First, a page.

Literature Cited

Aaker, D. A. 1991. Managing Brand Equity. Free Press, New York. 299 pp.

Aaker, D. A. 1995. Building Strong Brands. Free Press, New York. 400 PP.

Aaker, D. A. 1996. Measuring brand equity across products and markets. Calif. Manag. Rev. 38(3):102-121.

Aaker, D. A. and E. Joachimsthaler. 2000. Brand Leadership. Free Press, New York. 368 pp.

Aaker, J. L. 1999. The malleable self: The role of sell-expression in persuasion. J. Mark. Res. 36(1):45-47.

Aaker, J. L. and D. Maheswaran. 1997. The effect of cultural orientation on persuasion. J. Consum. Res. 24(3):315-328.

Armstrong, J. S. and T. S. Overton. 1977. Estimating nonresponse bias in mail surveys. J. Mark. Res. 16:396402.

Carter, D. E. 2001. Red Is Hot, Blue Is Cool: Choosing the Right Color for Your Logo. North Light Books, New York. 184 pp.

Carter, D. E. (Ed.). 2004. The Big Book of Logos 4. Harper Design International, New York. 384 pp.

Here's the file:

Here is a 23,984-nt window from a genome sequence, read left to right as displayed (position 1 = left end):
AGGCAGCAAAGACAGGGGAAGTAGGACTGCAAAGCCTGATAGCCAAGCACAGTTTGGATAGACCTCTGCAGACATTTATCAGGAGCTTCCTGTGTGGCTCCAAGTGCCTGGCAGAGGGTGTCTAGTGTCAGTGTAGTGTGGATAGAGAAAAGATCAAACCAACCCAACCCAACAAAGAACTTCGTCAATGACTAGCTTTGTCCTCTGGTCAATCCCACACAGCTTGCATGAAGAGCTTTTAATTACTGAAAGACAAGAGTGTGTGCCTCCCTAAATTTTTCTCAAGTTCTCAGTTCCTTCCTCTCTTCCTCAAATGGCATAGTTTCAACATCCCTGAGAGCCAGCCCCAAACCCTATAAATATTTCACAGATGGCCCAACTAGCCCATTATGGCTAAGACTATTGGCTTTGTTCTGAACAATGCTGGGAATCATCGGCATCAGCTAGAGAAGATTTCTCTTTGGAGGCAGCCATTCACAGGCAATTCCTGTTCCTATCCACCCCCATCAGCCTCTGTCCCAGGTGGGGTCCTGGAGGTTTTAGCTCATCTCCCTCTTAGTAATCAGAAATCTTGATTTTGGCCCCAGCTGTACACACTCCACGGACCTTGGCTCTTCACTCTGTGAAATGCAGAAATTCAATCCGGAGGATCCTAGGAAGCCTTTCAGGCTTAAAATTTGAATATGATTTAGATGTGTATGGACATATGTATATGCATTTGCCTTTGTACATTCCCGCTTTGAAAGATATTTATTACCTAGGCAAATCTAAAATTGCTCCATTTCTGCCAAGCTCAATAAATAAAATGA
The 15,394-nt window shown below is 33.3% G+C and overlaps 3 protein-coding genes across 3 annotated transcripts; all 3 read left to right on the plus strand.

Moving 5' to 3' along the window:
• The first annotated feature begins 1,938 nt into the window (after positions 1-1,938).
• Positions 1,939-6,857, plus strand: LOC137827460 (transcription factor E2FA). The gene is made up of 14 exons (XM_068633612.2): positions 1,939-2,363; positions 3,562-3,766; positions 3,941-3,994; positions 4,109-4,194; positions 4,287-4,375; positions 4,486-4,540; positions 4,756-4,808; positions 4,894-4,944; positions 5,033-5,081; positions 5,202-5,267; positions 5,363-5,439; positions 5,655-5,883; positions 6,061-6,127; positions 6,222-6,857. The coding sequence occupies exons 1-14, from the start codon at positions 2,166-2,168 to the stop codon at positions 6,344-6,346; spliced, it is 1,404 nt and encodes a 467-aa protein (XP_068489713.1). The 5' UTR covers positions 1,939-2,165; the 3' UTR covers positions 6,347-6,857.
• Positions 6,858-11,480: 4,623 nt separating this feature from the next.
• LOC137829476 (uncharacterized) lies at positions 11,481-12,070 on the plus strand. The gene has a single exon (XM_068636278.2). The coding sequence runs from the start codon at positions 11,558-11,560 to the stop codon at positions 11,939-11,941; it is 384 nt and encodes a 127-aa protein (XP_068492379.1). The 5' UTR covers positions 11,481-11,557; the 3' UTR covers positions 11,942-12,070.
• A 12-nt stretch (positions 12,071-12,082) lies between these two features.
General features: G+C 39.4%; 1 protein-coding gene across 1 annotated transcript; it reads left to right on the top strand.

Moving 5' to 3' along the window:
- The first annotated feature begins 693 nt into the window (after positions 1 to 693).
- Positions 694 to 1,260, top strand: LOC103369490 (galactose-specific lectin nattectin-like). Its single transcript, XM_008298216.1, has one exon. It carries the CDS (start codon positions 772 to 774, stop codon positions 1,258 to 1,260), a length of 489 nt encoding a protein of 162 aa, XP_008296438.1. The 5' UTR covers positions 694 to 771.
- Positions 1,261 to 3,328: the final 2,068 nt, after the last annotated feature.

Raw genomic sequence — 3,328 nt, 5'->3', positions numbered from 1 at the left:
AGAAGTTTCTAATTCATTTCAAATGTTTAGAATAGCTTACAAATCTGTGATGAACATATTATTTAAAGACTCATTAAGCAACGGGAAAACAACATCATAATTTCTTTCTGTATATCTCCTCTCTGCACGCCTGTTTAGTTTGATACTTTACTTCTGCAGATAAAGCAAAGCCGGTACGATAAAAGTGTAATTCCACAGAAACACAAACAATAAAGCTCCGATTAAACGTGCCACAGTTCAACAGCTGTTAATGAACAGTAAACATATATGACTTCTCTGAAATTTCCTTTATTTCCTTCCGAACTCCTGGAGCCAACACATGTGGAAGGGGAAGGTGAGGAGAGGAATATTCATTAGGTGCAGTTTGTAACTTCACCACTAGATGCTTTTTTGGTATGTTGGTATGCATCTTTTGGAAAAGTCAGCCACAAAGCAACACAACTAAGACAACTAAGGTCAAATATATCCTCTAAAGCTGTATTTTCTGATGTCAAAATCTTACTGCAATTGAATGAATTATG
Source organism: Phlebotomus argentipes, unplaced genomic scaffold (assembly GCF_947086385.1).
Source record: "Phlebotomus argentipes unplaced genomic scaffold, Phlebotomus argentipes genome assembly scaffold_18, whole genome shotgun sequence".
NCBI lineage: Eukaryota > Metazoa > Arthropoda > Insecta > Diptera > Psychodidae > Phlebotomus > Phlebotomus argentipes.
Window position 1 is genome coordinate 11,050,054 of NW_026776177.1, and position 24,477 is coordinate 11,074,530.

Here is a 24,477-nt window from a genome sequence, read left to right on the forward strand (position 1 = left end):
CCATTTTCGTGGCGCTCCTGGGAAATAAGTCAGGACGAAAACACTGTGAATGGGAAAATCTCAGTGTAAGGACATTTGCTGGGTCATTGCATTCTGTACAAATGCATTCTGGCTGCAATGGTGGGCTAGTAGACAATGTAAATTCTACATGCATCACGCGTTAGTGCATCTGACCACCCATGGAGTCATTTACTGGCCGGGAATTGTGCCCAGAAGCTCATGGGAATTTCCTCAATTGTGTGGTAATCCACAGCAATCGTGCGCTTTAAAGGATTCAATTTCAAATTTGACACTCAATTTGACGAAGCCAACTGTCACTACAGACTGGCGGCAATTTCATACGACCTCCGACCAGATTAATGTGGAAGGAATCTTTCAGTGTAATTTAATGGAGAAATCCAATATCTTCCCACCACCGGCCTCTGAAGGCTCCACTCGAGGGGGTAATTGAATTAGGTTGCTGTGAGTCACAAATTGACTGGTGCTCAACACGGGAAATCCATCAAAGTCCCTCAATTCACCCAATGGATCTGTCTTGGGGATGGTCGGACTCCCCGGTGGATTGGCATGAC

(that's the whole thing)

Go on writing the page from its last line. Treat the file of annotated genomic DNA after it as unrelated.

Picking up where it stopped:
Clifton, R. 2002. Editorial: Brands and our times. J. Brand Manag. 9(3): 157-161.

Coons, D. 2004. Introduction to Psychology: Gateways to Mind and Behavior. Wadsworth, Belmont, California. 800 pp.

Cronbach, L. J. 1951. Coefficient alpha and the internal structure of tests. Psychometrika 16(3):297-334.

Dawar, N. 1994. Marketing universals: Consumers' use of brand name, price, physical appearance, and retailer reputation as signals of product quality. J. Mark. 58(2):81-95.

De Chernatony, L. and M. McDonald. 2003. Creating Powerful Brands in Consumer, Service and Industrial Markets. Elsevier/Butterworth-Heinemann, Boston. 467 pp.

Desai, K. K. and K. L. Keller. 2002. The effects of ingredient branding strategies on host brand extendibility. J. Mark. 66(1):73-94.

Dillman, D. A. 2007. Mail and Internet Surveys: The Tailored Design Method. J. Wiley, New York. 523 pp.

Frankfort-Nachmias, C. and D. Nachmias. 2000. Research Methods in the Social Sciences. Worth, New York. 640 pp.